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Argument: Lifting US sanctions will not be a victory for the Cuban regime

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Brooks Lindsay (Talk | contribs)

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Current revision (20:24, 17 June 2010) (edit)
Lenkahabetinova (Talk | contribs)
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==Parent debate== ==Parent debate==
-*[[Debate:Cuba, Dropping of US Sanctions]]+*[[Debate: Ending US sanctions on Cuba]]
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==Supporting evidence== ==Supporting evidence==
*[http://www.freetrade.org/node/433 Dan Griswold. "Four Decades of Failure: The U.S. Embargo against Cuba". Cato Institute. October 12, 2005] - "Lifting or modifying the embargo would not be a victory for Fidel Castro or his oppressive regime. It would be an overdue acknowledgement that the four-and-a-half decade embargo has failed, and that commercial engagement is the best way to encourage more open societies abroad. The U.S. government can and should continue to criticize the Cuban government's abuse of human rights in the U.N. and elsewhere, while allowing expanding trade and tourism to undermine Castro's authority from below." *[http://www.freetrade.org/node/433 Dan Griswold. "Four Decades of Failure: The U.S. Embargo against Cuba". Cato Institute. October 12, 2005] - "Lifting or modifying the embargo would not be a victory for Fidel Castro or his oppressive regime. It would be an overdue acknowledgement that the four-and-a-half decade embargo has failed, and that commercial engagement is the best way to encourage more open societies abroad. The U.S. government can and should continue to criticize the Cuban government's abuse of human rights in the U.N. and elsewhere, while allowing expanding trade and tourism to undermine Castro's authority from below."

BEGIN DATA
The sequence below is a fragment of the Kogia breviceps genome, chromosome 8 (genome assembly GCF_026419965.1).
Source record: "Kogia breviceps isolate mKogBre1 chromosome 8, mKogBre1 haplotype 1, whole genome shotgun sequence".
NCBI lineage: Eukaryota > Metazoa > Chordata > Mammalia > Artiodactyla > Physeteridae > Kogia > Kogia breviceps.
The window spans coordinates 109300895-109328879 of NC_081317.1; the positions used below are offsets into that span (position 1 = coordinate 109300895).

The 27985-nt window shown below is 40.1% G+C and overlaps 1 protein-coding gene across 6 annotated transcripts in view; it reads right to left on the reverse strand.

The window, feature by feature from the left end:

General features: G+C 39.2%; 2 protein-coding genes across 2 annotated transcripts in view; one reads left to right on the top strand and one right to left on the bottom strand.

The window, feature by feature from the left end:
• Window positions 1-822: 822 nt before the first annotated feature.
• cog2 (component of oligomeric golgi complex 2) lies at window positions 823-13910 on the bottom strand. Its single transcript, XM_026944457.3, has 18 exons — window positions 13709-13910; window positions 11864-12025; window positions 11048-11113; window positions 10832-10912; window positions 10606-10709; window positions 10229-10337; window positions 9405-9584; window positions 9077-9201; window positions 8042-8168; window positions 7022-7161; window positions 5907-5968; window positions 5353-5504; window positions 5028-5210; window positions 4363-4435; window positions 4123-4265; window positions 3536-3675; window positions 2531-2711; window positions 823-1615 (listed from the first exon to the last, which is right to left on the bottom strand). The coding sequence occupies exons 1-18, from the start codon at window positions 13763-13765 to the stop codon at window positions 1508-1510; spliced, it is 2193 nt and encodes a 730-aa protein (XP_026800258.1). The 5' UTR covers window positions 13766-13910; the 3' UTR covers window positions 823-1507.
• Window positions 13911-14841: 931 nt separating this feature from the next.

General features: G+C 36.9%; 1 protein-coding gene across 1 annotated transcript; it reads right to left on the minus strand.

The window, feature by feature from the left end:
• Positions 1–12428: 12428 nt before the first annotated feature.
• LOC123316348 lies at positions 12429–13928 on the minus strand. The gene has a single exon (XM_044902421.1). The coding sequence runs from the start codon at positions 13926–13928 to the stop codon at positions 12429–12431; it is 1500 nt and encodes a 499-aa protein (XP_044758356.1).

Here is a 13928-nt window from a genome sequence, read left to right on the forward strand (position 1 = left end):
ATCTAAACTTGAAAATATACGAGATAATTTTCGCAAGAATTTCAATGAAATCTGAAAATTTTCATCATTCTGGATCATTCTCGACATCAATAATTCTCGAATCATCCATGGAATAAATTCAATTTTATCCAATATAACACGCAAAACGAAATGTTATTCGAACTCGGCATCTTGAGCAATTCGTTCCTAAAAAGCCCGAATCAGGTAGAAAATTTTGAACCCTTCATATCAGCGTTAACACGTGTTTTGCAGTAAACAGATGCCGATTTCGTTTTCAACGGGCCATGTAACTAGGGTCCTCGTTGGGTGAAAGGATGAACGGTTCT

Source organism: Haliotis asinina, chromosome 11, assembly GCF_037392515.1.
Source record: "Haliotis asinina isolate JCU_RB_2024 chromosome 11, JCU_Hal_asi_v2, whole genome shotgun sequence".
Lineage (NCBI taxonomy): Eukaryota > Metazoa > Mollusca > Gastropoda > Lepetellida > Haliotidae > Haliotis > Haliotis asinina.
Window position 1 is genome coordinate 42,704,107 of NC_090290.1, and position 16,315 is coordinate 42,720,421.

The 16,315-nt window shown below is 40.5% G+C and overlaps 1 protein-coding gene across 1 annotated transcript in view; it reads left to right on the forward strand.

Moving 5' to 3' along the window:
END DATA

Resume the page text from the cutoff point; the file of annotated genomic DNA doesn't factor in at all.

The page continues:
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Parent debate

Supporting evidence

  • Dan Griswold. "Four Decades of Failure: The U.S. Embargo against Cuba". Cato Institute. October 12, 2005 - "Lifting or modifying the embargo would not be a victory for Fidel Castro or his oppressive regime. It would be an overdue acknowledgement that the four-and-a-half decade embargo has failed, and that commercial engagement is the best way to encourage more open societies abroad. The U.S. government can and should continue to criticize the Cuban government's abuse of human rights in the U.N. and elsewhere, while allowing expanding trade and tourism to undermine Castro's authority from below."

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